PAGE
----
"Portugal’s remarkable recovery, and the fact that it has held steady through several changes in government – including conservative leaders who would have preferred to return to the US-style war on drugs – could not have happened without an enormous cultural shift, and a change in how the country viewed drugs, addiction – and itself. In many ways, the law was merely a reflection of transformations that were already happening in clinics, in pharmacies and around kitchen tables across the country. The official policy of decriminalisation made it far easier for a broad range of services (health, psychiatry, employment, housing etc) that had been struggling to pool their resources and expertise, to work together more effectively to serve their communities."
"In 1997, after 10 years of running the CAT in Faro, Goulão was invited to help design and lead a national drug strategy. He assembled a team of experts to study potential solutions to Portugal’s drug problem. The resulting recommendations, including the full decriminalisation of drug use, were presented in 1999, approved by the council of ministers in 2000, and a new national plan of action came into effect in 2001."
"Today, Goulão is Portugal’s drug czar. He has been the lodestar throughout eight alternating conservative and progressive administrations; through heated standoffs with lawmakers and lobbyists; through shifts in scientific understanding of addiction and in cultural tolerance for drug use; through austerity cuts, and through a global policy climate that only very recently became slightly less hostile. Goulão is also decriminalisation’s busiest global ambassador. He travels almost non-stop, invited again and again to present the successes of Portugal’s harm-reduction experiment to authorities around the world, from Norway to Brazil, which are dealing with desperate situations in their own countries."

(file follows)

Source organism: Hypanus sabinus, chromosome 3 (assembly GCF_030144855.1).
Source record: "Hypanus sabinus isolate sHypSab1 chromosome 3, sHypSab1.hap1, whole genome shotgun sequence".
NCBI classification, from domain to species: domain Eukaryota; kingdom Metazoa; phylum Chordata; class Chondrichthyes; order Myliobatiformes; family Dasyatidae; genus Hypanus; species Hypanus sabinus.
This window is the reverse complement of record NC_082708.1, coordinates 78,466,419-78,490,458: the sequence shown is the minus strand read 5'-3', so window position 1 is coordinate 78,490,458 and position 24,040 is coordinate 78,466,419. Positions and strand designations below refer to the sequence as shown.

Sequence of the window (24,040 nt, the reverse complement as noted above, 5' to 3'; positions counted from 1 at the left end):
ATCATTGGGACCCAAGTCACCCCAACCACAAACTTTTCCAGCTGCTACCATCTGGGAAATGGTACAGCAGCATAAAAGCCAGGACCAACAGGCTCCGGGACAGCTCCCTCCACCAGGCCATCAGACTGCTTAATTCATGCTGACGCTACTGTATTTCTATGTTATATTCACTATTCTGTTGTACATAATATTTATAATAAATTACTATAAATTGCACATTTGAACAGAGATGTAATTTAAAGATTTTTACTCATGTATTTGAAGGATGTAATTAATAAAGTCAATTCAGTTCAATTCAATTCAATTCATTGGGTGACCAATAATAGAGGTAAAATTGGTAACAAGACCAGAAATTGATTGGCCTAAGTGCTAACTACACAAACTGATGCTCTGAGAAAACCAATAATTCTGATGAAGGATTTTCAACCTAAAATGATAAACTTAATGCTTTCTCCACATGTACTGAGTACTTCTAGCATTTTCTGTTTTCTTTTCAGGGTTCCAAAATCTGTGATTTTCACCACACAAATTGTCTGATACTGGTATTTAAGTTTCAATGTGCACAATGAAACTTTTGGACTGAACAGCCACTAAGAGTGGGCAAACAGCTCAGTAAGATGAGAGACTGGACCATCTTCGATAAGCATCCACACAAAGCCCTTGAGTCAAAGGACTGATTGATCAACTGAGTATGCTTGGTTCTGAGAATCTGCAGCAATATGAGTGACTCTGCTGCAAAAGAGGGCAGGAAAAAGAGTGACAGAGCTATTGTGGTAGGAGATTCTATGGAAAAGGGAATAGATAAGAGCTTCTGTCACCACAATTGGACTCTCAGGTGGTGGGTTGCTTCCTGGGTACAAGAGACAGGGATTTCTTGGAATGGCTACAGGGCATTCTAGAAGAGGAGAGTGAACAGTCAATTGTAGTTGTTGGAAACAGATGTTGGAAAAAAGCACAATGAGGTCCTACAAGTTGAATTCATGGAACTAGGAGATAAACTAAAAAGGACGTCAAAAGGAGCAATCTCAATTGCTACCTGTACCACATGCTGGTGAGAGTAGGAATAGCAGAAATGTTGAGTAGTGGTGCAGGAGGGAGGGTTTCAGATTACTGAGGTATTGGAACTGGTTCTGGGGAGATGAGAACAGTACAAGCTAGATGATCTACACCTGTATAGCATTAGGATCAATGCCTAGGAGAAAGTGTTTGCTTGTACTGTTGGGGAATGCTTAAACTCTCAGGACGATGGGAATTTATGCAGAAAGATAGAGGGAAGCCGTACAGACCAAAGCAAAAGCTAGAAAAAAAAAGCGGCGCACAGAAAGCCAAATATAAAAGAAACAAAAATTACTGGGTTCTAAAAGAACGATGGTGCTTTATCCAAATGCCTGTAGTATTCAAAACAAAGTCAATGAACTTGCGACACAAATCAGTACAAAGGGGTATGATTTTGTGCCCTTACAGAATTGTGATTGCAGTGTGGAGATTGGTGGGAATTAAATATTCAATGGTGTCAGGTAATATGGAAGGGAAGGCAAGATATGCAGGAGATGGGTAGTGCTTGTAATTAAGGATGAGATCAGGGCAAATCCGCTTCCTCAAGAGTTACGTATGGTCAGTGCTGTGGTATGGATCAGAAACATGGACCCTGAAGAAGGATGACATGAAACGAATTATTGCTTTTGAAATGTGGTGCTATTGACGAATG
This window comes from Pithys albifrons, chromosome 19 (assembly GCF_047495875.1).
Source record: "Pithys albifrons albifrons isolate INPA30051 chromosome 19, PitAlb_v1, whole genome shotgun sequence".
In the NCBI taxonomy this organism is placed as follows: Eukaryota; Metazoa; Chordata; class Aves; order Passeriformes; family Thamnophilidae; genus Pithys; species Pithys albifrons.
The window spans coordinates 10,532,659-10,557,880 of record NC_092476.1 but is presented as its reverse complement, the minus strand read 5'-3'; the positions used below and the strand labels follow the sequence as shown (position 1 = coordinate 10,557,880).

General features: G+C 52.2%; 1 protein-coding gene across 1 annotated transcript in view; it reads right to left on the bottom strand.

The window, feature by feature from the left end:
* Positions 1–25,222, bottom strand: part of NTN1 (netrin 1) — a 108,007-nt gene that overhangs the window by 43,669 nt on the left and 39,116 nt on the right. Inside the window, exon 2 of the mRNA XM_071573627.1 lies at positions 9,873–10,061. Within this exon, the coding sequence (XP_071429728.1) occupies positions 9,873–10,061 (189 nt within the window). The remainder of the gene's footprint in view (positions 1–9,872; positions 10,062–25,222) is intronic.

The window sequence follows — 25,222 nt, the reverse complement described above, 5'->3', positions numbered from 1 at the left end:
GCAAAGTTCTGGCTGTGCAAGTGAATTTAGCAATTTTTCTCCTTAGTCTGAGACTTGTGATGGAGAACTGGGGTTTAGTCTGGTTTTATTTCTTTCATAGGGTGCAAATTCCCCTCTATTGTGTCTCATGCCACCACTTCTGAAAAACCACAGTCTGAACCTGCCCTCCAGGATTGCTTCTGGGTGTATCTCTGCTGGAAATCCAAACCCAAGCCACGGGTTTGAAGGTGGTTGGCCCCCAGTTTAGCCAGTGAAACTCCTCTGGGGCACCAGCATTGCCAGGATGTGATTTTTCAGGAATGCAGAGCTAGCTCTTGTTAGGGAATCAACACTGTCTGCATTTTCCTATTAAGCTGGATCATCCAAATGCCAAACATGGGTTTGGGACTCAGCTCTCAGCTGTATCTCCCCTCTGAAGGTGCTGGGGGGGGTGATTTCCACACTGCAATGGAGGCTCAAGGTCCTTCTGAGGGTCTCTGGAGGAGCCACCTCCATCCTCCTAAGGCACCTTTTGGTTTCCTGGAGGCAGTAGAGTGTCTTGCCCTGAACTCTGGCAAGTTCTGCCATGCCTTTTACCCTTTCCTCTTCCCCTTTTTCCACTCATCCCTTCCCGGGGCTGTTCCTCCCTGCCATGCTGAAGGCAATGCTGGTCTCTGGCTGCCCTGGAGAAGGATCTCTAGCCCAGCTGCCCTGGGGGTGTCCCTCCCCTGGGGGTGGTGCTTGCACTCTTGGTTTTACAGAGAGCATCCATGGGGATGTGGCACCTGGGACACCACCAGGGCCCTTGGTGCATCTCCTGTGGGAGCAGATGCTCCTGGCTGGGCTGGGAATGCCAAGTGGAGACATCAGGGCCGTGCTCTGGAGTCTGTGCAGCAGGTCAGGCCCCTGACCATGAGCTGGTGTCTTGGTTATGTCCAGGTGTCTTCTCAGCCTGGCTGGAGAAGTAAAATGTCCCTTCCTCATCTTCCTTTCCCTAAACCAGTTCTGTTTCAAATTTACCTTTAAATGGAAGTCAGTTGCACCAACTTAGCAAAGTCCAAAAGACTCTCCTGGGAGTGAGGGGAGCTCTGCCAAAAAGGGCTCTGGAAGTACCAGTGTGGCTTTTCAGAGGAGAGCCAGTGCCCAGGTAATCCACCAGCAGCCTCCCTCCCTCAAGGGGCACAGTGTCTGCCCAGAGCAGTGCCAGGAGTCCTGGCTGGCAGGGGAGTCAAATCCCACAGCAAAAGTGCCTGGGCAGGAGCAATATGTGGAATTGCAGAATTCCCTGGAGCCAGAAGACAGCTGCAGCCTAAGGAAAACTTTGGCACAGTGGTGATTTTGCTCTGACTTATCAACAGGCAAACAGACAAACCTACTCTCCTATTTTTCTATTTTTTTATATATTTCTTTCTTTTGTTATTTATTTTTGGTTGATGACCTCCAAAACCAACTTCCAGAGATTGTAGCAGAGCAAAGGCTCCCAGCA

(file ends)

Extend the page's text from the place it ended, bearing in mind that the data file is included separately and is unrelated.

"Otago University health researchers warn cannabis risks are being downplayed in talk about changing the law but, in a New Zealand Medical Journal editorial, do support decriminalising recreational use by adults."
"Friday's editorial in the NZMJ urging caution in how the law is changed was written by Research Associate Professor Joseph Boden, from the university's Department of Psychological Medicine, and by Emeritus Professor David Fergusson, who died in October." https://www.stuff.co.nz/national/health/109979248/nzmj-editorial-urges-caution-in-changing-cannabis-laws-warns-risks-being-downplayed
I note that Joe has briefly commented above. I also note that he looks suspiciously similar to Frank Zappa in the early seventies! Anyway, good to see that he's willing to participate in the commentariat discussion of the issues.
The public have moved on beyond decriminalisation. The recent poll had 60% for legalisation. So why be so cautious? Here's the rationale:
"The Christchurch study involved 1265 people born in 1977 and studied to the age of 35. More than 75 per cent reported using cannabis, with about 15 per cent developing a pattern of heavy use and dependence at some point."
"Data showed cannabis use was associated with educational delay, welfare dependence, increased risks of psychotic symptoms, major depression, increased risks of motor vehicle accidents, increased risks of tobacco use, increased risks of other illicit drug use, and respiratory impairment."
The risks listed here are valid concerns, and do correspond with my lifetime experience (a half-century of mediating between users & non-users, with personal usage for some periods within that). But those vulnerable to such consequences are only a small portion of the whole - 60% of the users studied didn't become victims of the habit. Eliminating the civil rights of all to protect a small bunch of users is ethically untenable. It's analogous to removing the right to drive cars because speeding drivers keep killing people.
Re "under placebo-controlled conditions, #cannabidiol (#CBD) improves outcomes in patients with schizophrenia when given as an adjunct med, showing that cannabinoids (not necessarily cannabis) improve symptoms."
A pointer that intelligent tech design is the way forward for accurate medication, for those who need that. Self medicating with herb can be seen as a blunt instrument comparatively, but folks must retain freedom of choice. So it will get down to the interplay between GP advice & user habit, I guess.
THC is "one of 483 known compounds in the plant, including at least 65 other cannabinoids". https://en.wikipedia.org/wiki/Cannabis_(drug)